The majority of Wardman’s buildings in Bloomingdale are single-family row houses. Typically, they have six rooms and a bath, a pressed-brick facade, Indiana limestone trim, and a sleeping porch located at the rear of the second floor. In design, they are a continuation of the late-nineteenth-century Washington vernacular row house — predominantly red brick with motifs borrowed from the Romanesque, Queen Anne, and Classical Revival movements. Their most ubiquitous element is the bay window. In 1871, the municipal government declared that “…it shall be lawful to extend bay windows a distance of four feet beyond the building line,” resulting in an animated streetscape that lessened the monotony of block-long rows of identical houses. For the occupant, the bay provided a much-desired oblique view down the street.
Sleeping porches, a signature of Wardman’s attached houses, served dual purposes. Outdoor sleeping was considered a cure for tuberculosis, a disease that was rampant in dense urban areas of late-nineteenth-century America. In addition, the outdoors was the most comfortable place to sleep in summer before the advent of air conditioning and the noise and pollution that accompanied the automobile.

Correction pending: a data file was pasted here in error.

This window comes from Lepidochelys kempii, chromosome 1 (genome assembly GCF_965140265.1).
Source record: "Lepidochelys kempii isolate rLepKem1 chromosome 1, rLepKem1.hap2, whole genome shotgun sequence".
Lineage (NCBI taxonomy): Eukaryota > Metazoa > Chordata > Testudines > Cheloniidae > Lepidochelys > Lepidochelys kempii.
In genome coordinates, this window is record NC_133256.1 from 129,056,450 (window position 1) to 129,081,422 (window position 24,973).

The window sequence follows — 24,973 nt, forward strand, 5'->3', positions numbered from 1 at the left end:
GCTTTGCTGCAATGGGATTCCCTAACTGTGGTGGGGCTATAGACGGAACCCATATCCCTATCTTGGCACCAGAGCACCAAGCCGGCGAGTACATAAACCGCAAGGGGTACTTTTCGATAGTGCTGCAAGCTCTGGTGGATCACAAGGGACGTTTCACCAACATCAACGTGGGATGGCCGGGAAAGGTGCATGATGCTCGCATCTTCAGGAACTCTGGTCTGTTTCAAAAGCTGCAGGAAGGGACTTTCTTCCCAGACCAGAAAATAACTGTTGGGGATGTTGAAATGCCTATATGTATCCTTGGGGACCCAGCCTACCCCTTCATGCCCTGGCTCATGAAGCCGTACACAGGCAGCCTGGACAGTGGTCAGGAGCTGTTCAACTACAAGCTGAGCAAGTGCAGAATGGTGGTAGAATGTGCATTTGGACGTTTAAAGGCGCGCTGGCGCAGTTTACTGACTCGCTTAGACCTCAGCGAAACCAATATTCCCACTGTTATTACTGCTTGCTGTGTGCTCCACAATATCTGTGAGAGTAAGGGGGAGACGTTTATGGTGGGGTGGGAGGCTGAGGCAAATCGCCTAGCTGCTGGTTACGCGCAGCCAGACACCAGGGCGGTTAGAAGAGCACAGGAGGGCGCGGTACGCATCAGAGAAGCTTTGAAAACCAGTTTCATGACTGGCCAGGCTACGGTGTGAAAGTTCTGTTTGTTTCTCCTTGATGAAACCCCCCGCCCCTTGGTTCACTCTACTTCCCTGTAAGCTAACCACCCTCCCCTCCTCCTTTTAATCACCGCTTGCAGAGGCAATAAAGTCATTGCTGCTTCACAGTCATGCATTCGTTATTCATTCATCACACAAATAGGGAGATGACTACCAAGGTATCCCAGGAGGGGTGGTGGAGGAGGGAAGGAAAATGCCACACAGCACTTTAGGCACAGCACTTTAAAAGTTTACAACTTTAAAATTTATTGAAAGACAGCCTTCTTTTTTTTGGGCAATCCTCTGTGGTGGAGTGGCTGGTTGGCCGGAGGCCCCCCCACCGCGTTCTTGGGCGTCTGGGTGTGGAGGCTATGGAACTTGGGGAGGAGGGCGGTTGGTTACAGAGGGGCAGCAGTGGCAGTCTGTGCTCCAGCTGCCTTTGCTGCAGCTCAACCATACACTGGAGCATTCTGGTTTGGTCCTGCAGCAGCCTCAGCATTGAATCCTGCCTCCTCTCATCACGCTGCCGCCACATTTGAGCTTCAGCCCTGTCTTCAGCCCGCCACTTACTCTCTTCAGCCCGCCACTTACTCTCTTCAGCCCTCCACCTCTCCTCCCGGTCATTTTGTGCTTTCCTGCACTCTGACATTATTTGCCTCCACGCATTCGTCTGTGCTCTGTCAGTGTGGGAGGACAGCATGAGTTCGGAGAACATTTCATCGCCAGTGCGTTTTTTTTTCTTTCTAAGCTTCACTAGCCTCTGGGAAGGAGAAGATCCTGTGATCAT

The average single-family Wardman house in Bloomingdale sold for $4,000. They were occupied by carpenters, clerks, managers, watchmen, salesmen, bookkeepers, and employees at the Bureau of Printing.